As the systems of our civilization demonstrate instability and failure more frequently, openings are created for previously unexpected initiatives to emerge. We can’t know when or how but rather must work to condition the emergence of those initiatives.
There are already many bodies of work in this area and the increasing rate of new works being published indicates the growing interest in this topic. Some particularly notable works include:
- Stafford Beer, The Heart of Enterprise, 1995
- Donella H. Meadows, Places to Intervene in a System, 1997
- R. Brian Stanfield, Courage to Lead, 2000
- Margaret Wheatley & Deborah Frieze, Lifecycle of Emergence, 2006
- Frances Westley, Brenda Zimmerman, Michael Patton, Getting to Maybe, 2007
Distill to Essential Elements
(From buildings to bricks.)
Big things have tremendous momentum and aren't easily remixed with other things. This manifests as resistance to change and slows the pace of evolution. It also sets the stage for more spectacular failures. Enabling the capacity to essentially remix our society into a system compatible with the common goal requires that things be re-mixable. This means breaking things back down into their essential elements - deconstructing their existing configurations - to reuse the valuable pieces in ways that fit the new context. Houses can’t be remixed very well, but bricks can.
In this context organizations are bundles of people and assets that organize around a purpose, work towards a set of goals, deliver an offering (product or service), and develop a set of core competencies. Similarly, people are grounded in purpose, driven by passion, accumulate experiences, knowledge and connections, and develop competencies and insights. The capacity to remix elemental components of organizations and individuals directly relates to our potential in the Great Remix.
Dynamic Organization in Individual Context
(From phonebook to crystal ball)
Context is essential for people to make meaningful connections to each other and to other knowledge. Humans are extraordinary at dealing with context and substantially limited without it. Take language for example: phrases or statements out of context can be taken to mean very different things - a reality made abundantly clear by sensationalist media.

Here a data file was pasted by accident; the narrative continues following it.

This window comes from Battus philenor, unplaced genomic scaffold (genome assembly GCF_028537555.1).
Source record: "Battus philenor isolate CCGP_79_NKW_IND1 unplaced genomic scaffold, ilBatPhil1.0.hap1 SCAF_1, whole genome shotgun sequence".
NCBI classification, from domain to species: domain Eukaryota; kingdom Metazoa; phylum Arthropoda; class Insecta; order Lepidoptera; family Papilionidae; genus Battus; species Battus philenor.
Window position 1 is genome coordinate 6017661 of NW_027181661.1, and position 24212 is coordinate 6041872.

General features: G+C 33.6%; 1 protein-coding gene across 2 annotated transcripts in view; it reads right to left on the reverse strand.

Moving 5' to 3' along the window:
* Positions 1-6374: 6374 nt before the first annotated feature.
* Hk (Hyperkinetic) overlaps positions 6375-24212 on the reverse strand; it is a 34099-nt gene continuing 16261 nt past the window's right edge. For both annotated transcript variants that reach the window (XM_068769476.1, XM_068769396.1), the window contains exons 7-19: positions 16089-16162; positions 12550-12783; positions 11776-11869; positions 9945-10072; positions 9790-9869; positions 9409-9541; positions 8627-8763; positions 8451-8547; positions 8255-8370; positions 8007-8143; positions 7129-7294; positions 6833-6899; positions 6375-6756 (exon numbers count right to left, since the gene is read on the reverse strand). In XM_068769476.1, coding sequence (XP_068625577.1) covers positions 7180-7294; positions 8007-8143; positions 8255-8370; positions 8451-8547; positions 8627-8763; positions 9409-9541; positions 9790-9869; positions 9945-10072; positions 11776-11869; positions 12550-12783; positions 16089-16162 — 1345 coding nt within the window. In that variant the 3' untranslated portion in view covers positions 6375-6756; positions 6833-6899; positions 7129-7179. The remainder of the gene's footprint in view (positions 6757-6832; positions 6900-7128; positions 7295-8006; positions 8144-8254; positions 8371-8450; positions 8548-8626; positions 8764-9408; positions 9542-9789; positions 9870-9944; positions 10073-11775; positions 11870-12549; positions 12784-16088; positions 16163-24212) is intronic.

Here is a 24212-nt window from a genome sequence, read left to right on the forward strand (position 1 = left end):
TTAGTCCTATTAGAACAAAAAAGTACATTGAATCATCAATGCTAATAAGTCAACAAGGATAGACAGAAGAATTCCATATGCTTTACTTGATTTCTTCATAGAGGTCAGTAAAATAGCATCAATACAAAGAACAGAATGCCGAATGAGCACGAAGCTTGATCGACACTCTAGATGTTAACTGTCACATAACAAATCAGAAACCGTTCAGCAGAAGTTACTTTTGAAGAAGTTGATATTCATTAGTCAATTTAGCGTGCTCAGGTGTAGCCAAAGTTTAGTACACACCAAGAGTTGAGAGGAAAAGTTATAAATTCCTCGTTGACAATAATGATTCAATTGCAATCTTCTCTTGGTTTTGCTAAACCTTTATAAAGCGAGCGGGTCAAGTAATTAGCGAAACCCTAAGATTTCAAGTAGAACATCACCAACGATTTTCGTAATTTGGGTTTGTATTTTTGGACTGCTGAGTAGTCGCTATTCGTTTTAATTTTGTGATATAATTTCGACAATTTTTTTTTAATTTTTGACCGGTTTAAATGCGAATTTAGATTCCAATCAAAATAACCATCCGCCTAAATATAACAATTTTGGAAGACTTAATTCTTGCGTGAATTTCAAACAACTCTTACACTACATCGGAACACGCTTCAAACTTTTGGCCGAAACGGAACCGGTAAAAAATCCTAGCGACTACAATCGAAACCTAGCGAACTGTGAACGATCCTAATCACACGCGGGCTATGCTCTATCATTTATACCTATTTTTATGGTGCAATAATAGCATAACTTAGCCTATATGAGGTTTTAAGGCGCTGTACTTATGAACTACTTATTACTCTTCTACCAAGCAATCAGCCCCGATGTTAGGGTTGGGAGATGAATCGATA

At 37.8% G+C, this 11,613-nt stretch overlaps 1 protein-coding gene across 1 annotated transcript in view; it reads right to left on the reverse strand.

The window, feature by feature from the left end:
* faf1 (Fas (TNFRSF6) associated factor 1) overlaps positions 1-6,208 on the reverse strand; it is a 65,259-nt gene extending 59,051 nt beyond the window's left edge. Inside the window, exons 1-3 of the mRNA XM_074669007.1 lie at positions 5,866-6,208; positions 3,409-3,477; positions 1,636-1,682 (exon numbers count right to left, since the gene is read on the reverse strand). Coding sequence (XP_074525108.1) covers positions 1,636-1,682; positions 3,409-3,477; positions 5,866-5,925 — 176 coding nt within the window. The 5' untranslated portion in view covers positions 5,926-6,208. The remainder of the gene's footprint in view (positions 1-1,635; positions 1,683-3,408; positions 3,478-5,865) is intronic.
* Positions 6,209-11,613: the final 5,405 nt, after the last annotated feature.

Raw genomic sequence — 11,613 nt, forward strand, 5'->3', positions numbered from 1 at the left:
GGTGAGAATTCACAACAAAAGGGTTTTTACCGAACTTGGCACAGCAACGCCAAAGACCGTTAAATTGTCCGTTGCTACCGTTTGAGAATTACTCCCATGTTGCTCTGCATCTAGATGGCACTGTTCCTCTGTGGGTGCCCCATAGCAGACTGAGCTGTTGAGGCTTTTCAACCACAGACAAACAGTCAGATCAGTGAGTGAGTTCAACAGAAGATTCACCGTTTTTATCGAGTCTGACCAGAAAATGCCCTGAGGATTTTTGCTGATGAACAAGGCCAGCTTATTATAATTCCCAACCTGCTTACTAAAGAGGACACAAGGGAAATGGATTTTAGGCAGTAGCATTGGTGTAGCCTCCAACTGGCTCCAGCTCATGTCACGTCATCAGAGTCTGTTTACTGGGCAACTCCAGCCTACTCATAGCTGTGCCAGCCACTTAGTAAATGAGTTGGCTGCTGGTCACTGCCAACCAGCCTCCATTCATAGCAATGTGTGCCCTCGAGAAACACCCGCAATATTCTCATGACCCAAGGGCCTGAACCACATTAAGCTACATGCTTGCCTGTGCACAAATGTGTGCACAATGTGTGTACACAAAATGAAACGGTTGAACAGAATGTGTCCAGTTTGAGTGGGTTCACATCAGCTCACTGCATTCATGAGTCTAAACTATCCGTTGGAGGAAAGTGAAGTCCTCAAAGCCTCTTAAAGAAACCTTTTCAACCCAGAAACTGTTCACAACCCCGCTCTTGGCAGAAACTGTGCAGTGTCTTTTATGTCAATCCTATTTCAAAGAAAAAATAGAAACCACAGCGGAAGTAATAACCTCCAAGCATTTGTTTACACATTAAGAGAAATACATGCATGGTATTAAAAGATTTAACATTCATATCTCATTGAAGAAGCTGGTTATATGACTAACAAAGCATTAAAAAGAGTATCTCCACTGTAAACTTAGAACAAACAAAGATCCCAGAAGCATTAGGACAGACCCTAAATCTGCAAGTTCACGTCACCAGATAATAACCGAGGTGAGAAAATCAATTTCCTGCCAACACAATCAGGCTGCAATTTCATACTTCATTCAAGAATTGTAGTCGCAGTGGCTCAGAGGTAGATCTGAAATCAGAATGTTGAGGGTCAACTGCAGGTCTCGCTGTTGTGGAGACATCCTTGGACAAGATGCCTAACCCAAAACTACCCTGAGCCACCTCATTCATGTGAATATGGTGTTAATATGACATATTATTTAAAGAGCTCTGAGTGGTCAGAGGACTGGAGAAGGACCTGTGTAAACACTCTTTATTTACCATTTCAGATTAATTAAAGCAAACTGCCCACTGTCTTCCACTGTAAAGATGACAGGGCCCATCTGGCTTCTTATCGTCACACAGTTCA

Through the context lens, information is best when:
- presented with the context it came from
- received in the configuration most relevant to the context of the recipient
- exchanged through the point where both contexts converge.
In venturing for example, imagine if rather than relying on an individual mentor, limited by their own individual context, the venturer was able to access the essential insights, experiences, and connections of a 1,000 entrepreneurs filtered according to the context of their individual and immediate situation. That would be like moving from phonebook to crystal ball.
Allying the Frontiers
(From discrete domains to friends on the frontiers.)
Given the purpose of quickening the evolution of our civilization toward the common goal, it is imperative that we foster the convergence and interaction of those that are taking initiative on the frontiers across all related domains. In this context we see the commonality between many discrete domains such as technology, science, mathematics and philosophy.
Connecting those with purpose primacy related to the common goal across all domains would be a high-leverage opportunity. Doing so could better orient and leverage all activity working toward the common goal regardless of domain.
Part of my silence over the last few months has been from some deep-digging I was doing in an engagement with the Social Innovation group at MaRS and with the Centre for Social Innovation. One of the great things about the engagement was an opportunity to push deeper into what's underneath social innovation, social entrepreneurship and social enterprise. What's come from that is seeping into most everything I'm doing right now - and so it's about time I get back to posting what I've been discovering.
Perhaps the most profound observation during the course of this exploration is that social innovation and social entrepreneurship are not so much intentional movements as they are phenomena of the evolution of civilization.I'll post some more excerpts from this and my other recent work over the coming weeks as I get back into the groove.
As civilization reaches an increasing degree of complexity we are being confronted by the limits of the system that created it. This is being experienced as systemic instability and failure in everything from credit markets to climate change to the remix of the music industry. While we don’t know how things will evolve, we can be sure that whether through intentional actions or systemic collapses, we are entering a period of increasing reconfiguration - “the Great Remix”
At the same time numerous fields of study are converging on the realization that “everything is connected” and that connectedness, connectivity, and emergence are fundamentally important areas of understanding. This realization is key to learning how we might successfully steer our civilization toward a just and sustainable state.
The movements of social finance/innovation/entrepreneurship/tech all bring different perspectives and at the same time share a common ground. From this common ground will come the new initiatives and systems that change the trajectory of our evolution.
The frontiers of the evolution of civilization share the common ground of:
Interdependent in a “common goal”